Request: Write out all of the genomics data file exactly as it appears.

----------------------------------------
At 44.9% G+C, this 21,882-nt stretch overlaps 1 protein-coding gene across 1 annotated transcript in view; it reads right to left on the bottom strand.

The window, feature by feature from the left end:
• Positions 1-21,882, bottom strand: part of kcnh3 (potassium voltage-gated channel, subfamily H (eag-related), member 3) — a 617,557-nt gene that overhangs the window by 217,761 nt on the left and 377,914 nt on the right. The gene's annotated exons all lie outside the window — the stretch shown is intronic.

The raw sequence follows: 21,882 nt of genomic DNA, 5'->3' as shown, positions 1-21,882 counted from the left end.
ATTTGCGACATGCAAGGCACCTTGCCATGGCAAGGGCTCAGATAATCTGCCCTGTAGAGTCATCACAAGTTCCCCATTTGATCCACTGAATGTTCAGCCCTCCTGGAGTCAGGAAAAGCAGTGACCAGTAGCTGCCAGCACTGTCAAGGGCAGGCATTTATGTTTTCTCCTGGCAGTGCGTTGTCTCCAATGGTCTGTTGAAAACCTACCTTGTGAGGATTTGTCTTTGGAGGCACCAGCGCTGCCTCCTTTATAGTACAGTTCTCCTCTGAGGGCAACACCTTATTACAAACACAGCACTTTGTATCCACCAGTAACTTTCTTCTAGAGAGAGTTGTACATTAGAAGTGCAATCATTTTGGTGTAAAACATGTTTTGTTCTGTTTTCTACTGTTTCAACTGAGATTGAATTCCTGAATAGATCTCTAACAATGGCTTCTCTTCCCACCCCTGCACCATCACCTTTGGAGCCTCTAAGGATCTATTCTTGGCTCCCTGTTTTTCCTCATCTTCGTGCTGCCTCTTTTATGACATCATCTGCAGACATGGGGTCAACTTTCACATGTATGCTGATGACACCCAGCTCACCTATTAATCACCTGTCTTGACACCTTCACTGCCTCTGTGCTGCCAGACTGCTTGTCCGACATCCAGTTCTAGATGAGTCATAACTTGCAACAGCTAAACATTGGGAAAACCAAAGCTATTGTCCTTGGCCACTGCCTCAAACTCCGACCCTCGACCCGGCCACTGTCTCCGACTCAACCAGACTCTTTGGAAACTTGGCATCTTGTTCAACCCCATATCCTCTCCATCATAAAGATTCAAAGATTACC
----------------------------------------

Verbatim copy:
At 44.9% G+C, this 21,882-nt stretch overlaps 1 protein-coding gene across 1 annotated transcript in view; it reads right to left on the bottom strand.

The window, feature by feature from the left end:
• Positions 1-21,882, bottom strand: part of kcnh3 (potassium voltage-gated channel, subfamily H (eag-related), member 3) — a 617,557-nt gene that overhangs the window by 217,761 nt on the left and 377,914 nt on the right. The gene's annotated exons all lie outside the window — the stretch shown is intronic.

The raw sequence follows: 21,882 nt of genomic DNA, 5'->3' as shown, positions 1-21,882 counted from the left end.
ATTTGCGACATGCAAGGCACCTTGCCATGGCAAGGGCTCAGATAATCTGCCCTGTAGAGTCATCACAAGTTCCCCATTTGATCCACTGAATGTTCAGCCCTCCTGGAGTCAGGAAAAGCAGTGACCAGTAGCTGCCAGCACTGTCAAGGGCAGGCATTTATGTTTTCTCCTGGCAGTGCGTTGTCTCCAATGGTCTGTTGAAAACCTACCTTGTGAGGATTTGTCTTTGGAGGCACCAGCGCTGCCTCCTTTATAGTACAGTTCTCCTCTGAGGGCAACACCTTATTACAAACACAGCACTTTGTATCCACCAGTAACTTTCTTCTAGAGAGAGTTGTACATTAGAAGTGCAATCATTTTGGTGTAAAACATGTTTTGTTCTGTTTTCTACTGTTTCAACTGAGATTGAATTCCTGAATAGATCTCTAACAATGGCTTCTCTTCCCACCCCTGCACCATCACCTTTGGAGCCTCTAAGGATCTATTCTTGGCTCCCTGTTTTTCCTCATCTTCGTGCTGCCTCTTTTATGACATCATCTGCAGACATGGGGTCAACTTTCACATGTATGCTGATGACACCCAGCTCACCTATTAATCACCTGTCTTGACACCTTCACTGCCTCTGTGCTGCCAGACTGCTTGTCCGACATCCAGTTCTAGATGAGTCATAACTTGCAACAGCTAAACATTGGGAAAACCAAAGCTATTGTCCTTGGCCACTGCCTCAAACTCCGACCCTCGACCCGGCCACTGTCTCCGACTCAACCAGACTCTTTGGAAACTTGGCATCTTGTTCAACCCCATATCCTCTCCATCATAAAGATTCAAAGATTACC